You've probably heard by now. It's been front-page news. On New Years Eve, the Oilers got thumped by the Calgary Flames and decided to deal with things the Lord Bob Way: by drinking to excess. Heading out to a restaurant named Osteria de Medici, Italian for "this whole story seems vaguely shifty", the Oilers and guests, coming to a total of forty-five people, rang off a bill of $16,796.39 after tax and gratuity, including $8,248 in liquor.
From there... well, let's let restaurant owner Maurizio Terrigno take it
These guys came in, they enjoyed our hospitality and when the bill came ... they went ballistic to the point where they started threatening, denigrating my staff, saying, `We're the Edmonton Oilers, we expect a 50 per cent discount.
.(see TSN, the Globe & Mail... what, you thought I was kidding about that front-page news stuff?)A couple of points to defend the Oilers here. First off, $8,248 in liquor divided by forty-five people equals $183.29 each. I've had my share of nights where I drank more than $183.29 in liquor and that's not including no $1,000 bottles of champagne. Particularly at what CTV calls an "up-scale Calgary restaurant" which means "jack the price of liquor up about 200%". It's a number that sounds much more impressive than it is.
Second, this story doesn't make any damned sense.
I mean, think about it for ten seconds. The Oilers go out for New Years. Do you think they show up, forty-five strong, without a reservation or any prior contact with the restaurant? Of course not. Those big forty-five man functions at fancy eateries are dealt with by some guy in the Oilers office calling way the hell in advance, and they don't just set a time. They set a menu, they set expectations, and yes, to an extent, they set a price. Not "we'll walk out of here paying twelve grand" but "our entrees will cost this much, our appetizers this much,, and the booze will be arranged thusly".
That, incidentally, is what Allan Watt of the Oilers says happened according to the TSN article. I'd contact him for comment directly but, y'know, blogger.
Nobody disputes that the Oilers got a bill for seventeen grand and objected to it. The Oilers say they objected to it in the restaurant, got a revised bill without any fuss, paid, and got the hell on with their lives. The owner says that the Oilers denigrated his staff. Well, if you've met a few restaurant owners, you'd be bursting into fits of insane giggles at the idea of a guy at an up-scale restaurant nobly sticking up for his staff without any personal stake in the matter.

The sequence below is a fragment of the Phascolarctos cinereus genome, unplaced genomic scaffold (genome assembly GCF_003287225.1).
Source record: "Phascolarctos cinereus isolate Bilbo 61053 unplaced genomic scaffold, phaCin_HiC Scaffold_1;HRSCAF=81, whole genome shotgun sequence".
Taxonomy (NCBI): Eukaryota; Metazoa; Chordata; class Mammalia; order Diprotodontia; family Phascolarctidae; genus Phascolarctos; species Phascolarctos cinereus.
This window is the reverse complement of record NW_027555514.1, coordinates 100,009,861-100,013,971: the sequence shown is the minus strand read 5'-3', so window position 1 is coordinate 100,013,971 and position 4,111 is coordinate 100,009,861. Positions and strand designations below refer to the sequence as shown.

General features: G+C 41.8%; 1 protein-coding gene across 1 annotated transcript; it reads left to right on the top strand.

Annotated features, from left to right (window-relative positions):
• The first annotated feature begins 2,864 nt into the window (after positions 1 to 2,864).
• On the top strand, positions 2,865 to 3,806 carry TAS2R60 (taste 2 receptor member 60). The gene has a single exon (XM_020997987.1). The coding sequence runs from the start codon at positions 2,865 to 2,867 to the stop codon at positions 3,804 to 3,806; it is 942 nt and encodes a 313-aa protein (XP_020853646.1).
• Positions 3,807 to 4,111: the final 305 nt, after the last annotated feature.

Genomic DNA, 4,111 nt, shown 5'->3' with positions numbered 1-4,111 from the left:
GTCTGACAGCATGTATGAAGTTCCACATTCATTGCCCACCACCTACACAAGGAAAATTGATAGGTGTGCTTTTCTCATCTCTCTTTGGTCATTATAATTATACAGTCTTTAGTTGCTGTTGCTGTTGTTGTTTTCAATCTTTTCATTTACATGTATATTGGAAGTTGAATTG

Terrigno's story requires that the Oilers public relations guys inexplicably screw up setting this dinner up in the first place, the Oilers decide not to pay a few thousand dollars on the bill, and then his meekly deciding to let them go. If you, me, and forty-three of our friends said that we're not paying four grand of our bar tab, we'd get the cops called on us. Did Terrigno have too much respect for the cachet of the Edmonton Oilers and fear what they could do to himself or his business? Apparently not, since he immediately called every media outlet he could find to say what dirtbags the Oilers are.
There was a great Globe and Mail story on this whole thing which appears to have disappeared down the memory hole. What a shame, since it included Terrigno's explanation to the difference in the bill: the Oilers thought they were ordering liquor by the bottle but he was charging them by the shot. In short, it wasn't so much that the Oilers drank a lot as they thought they were drinking them from a less-price-gougey menu. It also had the glum Terrigno's sad statement that what he was most upset about would be that his staff wouldn't be seeing a gratuity from this whole affair. So yeah, he really cares about his crew.
The Oilers say that they're being used as a publicity tool. As much as I love to rag on the Oilers, that sounds about right.